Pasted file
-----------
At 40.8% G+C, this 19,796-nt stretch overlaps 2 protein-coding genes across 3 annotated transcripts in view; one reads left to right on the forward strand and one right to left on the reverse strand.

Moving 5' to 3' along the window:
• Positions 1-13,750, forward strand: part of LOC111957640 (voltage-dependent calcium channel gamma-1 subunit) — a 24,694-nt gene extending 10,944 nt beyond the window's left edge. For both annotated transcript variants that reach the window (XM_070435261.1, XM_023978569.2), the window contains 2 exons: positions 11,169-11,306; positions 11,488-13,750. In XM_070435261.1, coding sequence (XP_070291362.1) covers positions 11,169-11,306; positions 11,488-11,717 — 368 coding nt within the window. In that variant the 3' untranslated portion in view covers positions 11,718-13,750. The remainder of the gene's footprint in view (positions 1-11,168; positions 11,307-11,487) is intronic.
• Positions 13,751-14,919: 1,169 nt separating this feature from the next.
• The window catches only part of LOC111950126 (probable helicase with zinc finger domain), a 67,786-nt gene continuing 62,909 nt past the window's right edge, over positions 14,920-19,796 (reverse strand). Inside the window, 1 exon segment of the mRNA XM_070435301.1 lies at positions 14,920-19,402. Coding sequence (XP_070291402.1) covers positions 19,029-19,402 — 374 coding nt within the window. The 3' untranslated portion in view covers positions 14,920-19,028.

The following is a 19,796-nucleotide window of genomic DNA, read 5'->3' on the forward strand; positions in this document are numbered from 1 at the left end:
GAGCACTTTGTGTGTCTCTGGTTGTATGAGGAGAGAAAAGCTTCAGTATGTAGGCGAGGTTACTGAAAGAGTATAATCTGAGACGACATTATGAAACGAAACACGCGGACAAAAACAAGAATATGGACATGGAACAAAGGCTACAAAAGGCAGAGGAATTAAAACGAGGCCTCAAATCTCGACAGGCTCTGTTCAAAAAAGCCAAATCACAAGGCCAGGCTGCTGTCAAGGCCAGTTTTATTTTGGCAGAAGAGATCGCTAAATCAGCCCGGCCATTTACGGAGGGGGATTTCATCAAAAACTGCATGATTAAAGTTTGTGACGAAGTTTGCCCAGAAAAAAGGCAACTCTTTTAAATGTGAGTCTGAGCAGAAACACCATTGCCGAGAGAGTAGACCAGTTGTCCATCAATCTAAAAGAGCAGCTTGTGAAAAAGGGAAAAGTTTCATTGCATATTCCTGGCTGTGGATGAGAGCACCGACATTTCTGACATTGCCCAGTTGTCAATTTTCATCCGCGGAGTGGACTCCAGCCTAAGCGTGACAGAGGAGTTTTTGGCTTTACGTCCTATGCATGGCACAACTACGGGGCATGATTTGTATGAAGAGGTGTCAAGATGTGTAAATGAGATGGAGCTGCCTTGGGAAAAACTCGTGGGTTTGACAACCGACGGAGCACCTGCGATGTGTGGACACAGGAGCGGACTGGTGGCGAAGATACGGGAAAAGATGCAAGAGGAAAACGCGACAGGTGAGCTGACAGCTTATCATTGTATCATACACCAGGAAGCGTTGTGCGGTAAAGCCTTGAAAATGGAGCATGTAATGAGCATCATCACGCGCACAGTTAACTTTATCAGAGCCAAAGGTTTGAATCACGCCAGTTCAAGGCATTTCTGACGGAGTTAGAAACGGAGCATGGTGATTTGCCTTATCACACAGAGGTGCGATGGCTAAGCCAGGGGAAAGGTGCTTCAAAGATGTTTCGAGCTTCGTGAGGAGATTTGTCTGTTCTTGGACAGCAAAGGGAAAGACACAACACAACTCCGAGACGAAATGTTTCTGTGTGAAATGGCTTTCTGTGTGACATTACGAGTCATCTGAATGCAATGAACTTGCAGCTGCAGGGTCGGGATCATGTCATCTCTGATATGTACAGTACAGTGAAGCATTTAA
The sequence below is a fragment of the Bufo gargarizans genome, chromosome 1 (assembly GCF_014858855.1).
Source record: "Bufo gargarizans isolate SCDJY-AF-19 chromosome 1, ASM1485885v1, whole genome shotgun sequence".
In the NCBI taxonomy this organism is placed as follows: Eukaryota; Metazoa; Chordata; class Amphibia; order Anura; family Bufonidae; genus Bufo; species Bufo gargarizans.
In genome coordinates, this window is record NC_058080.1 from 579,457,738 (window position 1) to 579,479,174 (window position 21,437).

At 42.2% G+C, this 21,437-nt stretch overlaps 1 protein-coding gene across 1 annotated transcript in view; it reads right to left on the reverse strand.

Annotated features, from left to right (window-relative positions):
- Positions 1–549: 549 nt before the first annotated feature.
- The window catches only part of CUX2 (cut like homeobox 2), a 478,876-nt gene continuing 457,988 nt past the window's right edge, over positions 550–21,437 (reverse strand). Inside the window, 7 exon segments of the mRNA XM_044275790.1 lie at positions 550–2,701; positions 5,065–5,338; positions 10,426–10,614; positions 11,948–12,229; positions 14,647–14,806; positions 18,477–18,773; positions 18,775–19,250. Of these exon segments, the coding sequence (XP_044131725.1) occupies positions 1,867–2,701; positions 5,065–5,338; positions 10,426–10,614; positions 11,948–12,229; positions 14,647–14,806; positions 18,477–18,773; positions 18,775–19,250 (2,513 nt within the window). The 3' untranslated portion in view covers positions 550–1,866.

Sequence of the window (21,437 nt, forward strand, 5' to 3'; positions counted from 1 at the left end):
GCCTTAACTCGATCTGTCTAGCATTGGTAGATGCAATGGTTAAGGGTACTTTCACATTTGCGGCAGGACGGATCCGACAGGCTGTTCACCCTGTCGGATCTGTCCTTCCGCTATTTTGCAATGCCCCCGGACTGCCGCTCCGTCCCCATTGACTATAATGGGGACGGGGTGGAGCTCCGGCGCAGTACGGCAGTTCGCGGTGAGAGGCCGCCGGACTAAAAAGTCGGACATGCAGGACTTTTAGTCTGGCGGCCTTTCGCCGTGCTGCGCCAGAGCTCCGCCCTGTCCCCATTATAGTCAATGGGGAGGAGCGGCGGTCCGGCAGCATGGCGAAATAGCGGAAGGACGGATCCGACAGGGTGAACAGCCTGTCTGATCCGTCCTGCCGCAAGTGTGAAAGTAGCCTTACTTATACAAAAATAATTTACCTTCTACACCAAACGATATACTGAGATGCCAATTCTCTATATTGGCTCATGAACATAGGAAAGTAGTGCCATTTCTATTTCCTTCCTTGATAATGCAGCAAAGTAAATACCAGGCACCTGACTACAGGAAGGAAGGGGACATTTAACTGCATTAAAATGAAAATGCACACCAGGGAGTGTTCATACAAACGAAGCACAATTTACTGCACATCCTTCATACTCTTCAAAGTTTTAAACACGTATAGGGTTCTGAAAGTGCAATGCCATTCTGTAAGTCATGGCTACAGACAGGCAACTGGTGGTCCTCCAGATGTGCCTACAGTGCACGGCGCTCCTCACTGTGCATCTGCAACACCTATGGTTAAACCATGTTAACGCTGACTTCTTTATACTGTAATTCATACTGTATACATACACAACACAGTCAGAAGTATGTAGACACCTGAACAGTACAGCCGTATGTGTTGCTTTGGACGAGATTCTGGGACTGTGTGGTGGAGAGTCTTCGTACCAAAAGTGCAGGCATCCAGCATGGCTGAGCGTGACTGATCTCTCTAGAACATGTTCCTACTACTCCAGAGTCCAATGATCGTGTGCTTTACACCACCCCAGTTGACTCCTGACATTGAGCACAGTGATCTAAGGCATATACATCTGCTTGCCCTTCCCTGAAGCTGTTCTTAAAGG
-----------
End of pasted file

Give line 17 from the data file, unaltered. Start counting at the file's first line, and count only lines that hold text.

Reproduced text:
GCCTTAACTCGATCTGTCTAGCATTGGTAGATGCAATGGTTAAGGGTACTTTCACATTTGCGGCAGGACGGATCCGACAGGCTGTTCACCCTGTCGGATCTGTCCTTCCGCTATTTTGCAATGCCCCCGGACTGCCGCTCCGTCCCCATTGACTATAATGGGGACGGGGTGGAGCTCCGGCGCAGTACGGCAGTTCGCGGTGAGAGGCCGCCGGACTAAAAAGTCGGACATGCAGGACTTTTAGTCTGGCGGCCTTTCGCCGTGCTGCGCCAGAGCTCCGCCCTGTCCCCATTATAGTCAATGGGGAGGAGCGGCGGTCCGGCAGCATGGCGAAATAGCGGAAGGACGGATCCGACAGGGTGAACAGCCTGTCTGATCCGTCCTGCCGCAAGTGTGAAAGTAGCCTTACTTATACAAAAATAATTTACCTTCTACACCAAACGATATACTGAGATGCCAATTCTCTATATTGGCTCATGAACATAGGAAAGTAGTGCCATTTCTATTTCCTTCCTTGATAATGCAGCAAAGTAAATACCAGGCACCTGACTACAGGAAGGAAGGGGACATTTAACTGCATTAAAATGAAAATGCACACCAGGGAGTGTTCATACAAACGAAGCACAATTTACTGCACATCCTTCATACTCTTCAAAGTTTTAAACACGTATAGGGTTCTGAAAGTGCAATGCCATTCTGTAAGTCATGGCTACAGACAGGCAACTGGTGGTCCTCCAGATGTGCCTACAGTGCACGGCGCTCCTCACTGTGCATCTGCAACACCTATGGTTAAACCATGTTAACGCTGACTTCTTTATACTGTAATTCATACTGTATACATACACAACACAGTCAGAAGTATGTAGACACCTGAACAGTACAGCCGTATGTGTTGCTTTGGACGAGATTCTGGGACTGTGTGGTGGAGAGTCTTCGTACCAAAAGTGCAGGCATCCAGCATGGCTGAGCGTGACTGATCTCTCTAGAACATGTTCCTACTACTCCAGAGTCCAATGATCGTGTGCTTTACACCACCCCAGTTGACTCCTGACATTGAGCACAGTGATCTAAGGCATATACATCTGCTTGCCCTTCCCTGAAGCTGTTCTTAAAGG